Charlebois established his episcopal residence at The Pas in a log cabin, 14 feet by 14 feet. In May 1911 he began a five-month tour of his vicariate, travelling some 2,500 miles by foot, canoe, wagon, and railway to visit 14 missions and posts. In 1915 he divided the vast region into three districts, each under the direction of a superior, and every year afterwards he visited one of the districts in turn. His arrival at a mission was a source of jubilation and celebration, marked by the discharge of firearms. Those who greeted him then knelt to receive his benediction and a handshake, ceremonies that were followed by religious instruction, sermons, and the sacraments. These pastoral visits were a source of great consolation for the Oblate missionaries as well, many of whom were without colleagues and, hence, unable to follow the rule of their order with respect to communal living.
Education remained a major concern for Charlebois and he became involved in school controversies in Manitoba, Ontario, and Saskatchewan. When Manitoba Premier Rodmond Palen Roblin succeeded in having the boundaries of his province extended northward into the District of Keewatin in 1912, Charlebois unsuccessfully petitioned the federal government of Robert Laird Borden to maintain the constitutional right of Catholics in the area to state-supported separate schools. He encouraged the Association Canadienne-Française d’Éducation d’Ontario in its conflict with the provincial administration of Sir James Pliny Whitney* over Regulation 17 [see Ovide-Arthur Rocque*]. Saskatchewan public schools in his vicariate would be subject to legislation prohibiting the display of religious garb and emblems enacted in 1930 by Premier James Thomas Milton Anderson*. Although not outspoken like his metropolitan, Langevin, Charlebois tirelessly promoted the rights of French Catholics in a number of matters, including the question of episcopal nominations in Ontario and western Canada, the creation of new dioceses, the establishment of the Association Catholique Franco-Canadienne de la Saskatchewan in 1912, the protests against the contents of high-school textbooks in Manitoba, and the petitions to reinstate the original name of Le Pas, which had been incorporated that year as The Pas.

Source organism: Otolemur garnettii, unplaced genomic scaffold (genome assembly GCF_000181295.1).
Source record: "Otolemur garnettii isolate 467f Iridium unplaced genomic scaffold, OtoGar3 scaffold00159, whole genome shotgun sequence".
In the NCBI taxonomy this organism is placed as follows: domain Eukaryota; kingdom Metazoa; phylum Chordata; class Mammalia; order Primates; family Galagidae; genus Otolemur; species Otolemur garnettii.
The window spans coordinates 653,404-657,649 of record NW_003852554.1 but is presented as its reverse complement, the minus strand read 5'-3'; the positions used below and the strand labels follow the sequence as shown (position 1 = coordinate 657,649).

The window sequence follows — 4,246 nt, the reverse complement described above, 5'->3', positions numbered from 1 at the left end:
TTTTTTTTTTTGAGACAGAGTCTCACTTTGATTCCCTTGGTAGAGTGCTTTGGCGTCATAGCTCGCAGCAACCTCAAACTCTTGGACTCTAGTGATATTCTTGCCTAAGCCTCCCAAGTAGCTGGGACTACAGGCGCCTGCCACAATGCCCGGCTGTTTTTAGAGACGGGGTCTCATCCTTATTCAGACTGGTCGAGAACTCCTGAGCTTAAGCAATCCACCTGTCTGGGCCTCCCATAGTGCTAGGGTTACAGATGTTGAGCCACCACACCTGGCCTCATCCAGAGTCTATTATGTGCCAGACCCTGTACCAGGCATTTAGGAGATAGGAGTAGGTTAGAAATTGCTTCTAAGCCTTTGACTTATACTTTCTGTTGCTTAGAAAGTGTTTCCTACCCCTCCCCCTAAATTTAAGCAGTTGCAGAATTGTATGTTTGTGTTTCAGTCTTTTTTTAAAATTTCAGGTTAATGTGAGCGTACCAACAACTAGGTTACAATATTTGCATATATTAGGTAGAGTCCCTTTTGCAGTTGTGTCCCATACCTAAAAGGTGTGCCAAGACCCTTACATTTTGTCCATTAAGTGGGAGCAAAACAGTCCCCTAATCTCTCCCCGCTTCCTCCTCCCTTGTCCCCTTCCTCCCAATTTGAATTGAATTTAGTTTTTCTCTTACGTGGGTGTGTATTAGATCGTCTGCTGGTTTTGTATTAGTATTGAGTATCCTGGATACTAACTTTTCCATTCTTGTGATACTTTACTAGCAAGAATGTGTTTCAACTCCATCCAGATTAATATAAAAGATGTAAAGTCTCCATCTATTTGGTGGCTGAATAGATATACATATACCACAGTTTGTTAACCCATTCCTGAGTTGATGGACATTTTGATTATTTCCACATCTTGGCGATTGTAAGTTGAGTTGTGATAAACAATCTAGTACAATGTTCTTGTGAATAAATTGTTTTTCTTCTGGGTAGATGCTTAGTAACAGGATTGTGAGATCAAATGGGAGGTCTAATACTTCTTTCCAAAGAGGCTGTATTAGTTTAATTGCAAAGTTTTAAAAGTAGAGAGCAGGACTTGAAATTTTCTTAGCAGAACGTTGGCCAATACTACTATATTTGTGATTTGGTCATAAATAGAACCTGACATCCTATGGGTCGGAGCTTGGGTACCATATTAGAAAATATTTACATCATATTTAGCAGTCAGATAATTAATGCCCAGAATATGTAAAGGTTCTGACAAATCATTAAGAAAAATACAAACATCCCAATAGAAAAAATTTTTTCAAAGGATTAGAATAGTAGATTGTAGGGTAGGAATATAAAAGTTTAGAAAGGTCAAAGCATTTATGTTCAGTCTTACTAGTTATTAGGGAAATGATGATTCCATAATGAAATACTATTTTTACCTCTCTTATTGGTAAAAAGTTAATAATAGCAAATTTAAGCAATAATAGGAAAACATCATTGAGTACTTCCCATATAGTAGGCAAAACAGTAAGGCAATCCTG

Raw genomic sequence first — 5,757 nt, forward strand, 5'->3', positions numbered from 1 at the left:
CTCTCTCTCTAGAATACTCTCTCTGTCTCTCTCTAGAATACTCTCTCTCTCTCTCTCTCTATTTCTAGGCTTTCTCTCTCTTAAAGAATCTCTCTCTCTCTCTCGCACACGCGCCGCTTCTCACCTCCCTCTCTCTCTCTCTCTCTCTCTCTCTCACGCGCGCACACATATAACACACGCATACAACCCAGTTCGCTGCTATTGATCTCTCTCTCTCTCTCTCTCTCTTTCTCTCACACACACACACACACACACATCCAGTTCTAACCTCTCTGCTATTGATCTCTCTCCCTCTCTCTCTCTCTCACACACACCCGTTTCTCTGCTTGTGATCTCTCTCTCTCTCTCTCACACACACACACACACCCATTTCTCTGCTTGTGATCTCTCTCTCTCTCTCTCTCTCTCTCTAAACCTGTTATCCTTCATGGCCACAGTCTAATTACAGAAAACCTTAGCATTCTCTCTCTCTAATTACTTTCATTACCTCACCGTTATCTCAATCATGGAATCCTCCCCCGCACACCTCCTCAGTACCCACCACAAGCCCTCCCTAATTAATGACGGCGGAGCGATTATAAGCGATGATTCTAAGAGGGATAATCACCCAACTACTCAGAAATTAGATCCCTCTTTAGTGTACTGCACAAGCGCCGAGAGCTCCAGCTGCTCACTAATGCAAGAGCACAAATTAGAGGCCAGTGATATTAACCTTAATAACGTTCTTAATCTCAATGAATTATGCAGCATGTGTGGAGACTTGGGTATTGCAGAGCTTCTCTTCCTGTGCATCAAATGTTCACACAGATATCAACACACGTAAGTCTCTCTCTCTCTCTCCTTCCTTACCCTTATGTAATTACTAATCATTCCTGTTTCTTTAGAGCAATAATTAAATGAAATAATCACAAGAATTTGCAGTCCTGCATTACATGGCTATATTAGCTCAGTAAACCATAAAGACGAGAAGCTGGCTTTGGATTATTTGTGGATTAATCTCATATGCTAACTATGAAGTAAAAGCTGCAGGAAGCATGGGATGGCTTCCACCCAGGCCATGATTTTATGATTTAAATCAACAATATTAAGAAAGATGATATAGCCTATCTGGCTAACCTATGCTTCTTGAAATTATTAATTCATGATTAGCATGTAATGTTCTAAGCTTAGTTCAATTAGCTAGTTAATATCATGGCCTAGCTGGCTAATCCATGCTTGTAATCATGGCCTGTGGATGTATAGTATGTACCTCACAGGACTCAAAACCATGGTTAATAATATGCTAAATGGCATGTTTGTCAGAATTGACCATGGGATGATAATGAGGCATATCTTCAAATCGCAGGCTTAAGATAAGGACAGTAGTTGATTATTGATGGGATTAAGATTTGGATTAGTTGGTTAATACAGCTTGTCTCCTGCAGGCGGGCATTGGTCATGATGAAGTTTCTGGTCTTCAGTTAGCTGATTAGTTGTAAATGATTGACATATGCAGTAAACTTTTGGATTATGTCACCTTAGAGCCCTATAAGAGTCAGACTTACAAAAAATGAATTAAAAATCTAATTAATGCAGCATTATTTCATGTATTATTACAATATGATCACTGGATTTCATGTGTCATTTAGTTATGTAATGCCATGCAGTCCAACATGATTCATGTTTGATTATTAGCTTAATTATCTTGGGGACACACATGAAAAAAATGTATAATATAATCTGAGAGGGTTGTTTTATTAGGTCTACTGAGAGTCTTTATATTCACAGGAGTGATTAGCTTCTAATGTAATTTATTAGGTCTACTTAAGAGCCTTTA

Given its northern location, the Keewatin vicariate was ideally situated to promote the evangelization of the Canadian Arctic’s Inuit. In 1911 Charlebois asked Oblate Arsène Turquetil* to explore the region and evaluate its potential for the foundation of missions. In September of the following year Turquetil began constructing a mission at the hamlet of Chesterfield Inlet (Nunavut), which would become the largest Catholic mission in the eastern Arctic. Charlebois authorized a mission at Eskimo Point (Arviat) in 1925 and planned to set up others, but they never materialized because responsibility for the eastern Arctic was detached from his jurisdiction in 1925 and transferred to the newly created prefecture apostolic of Hudson Bay. This decision profoundly distressed him because he had not been consulted.
The discovery and exploitation of minerals and other natural resources in the region during the mid 1920s transformed the nature of Charlebois’s vicariate. The establishment of mines, smelters, hydroelectric projects, and the Hudson Bay Railway brought in a large white population, and new missions had to be built. Although the indigenous population increased only slightly during Charlebois’s ministry, from about 10,000 persons to 11,150 in 1933, the non-indigenous population jumped from about 100 residents to 11,500. The influx created serious social problems and the bishop denounced the nefarious influence of the newcomers on indigenous peoples, urging his clergy to combat “these powerful sources of perversion and demoralization.”
As a result of Charlebois’s endeavours, his vicariate, which had 9 missions in 1911, contained 19 in 1933 and the number of clergy and religious had increased threefold. Despite his advancing age, he continued to undertake gruelling pastoral visits. In 1923, for example, he had travelled 1,000 miles by canoe, walked some 80 miles of portages, and slept 23 nights in the open. He had travelled to seven missions, preached retreats that lasted from five to seven days to some 2,500 members of First Nations, and administered confirmation to 220 persons. In 1927, while returning from a one-month visit to missions in Norway House and Cross Lake, Man., his boat nearly capsized twice in Lake Winnipeg. He admitted that he was exhausted. During the period from 1911 to 1922 he had journeyed five times to Île-à-la-Crosse, Sask., to preach weeklong retreats or provide religious instruction.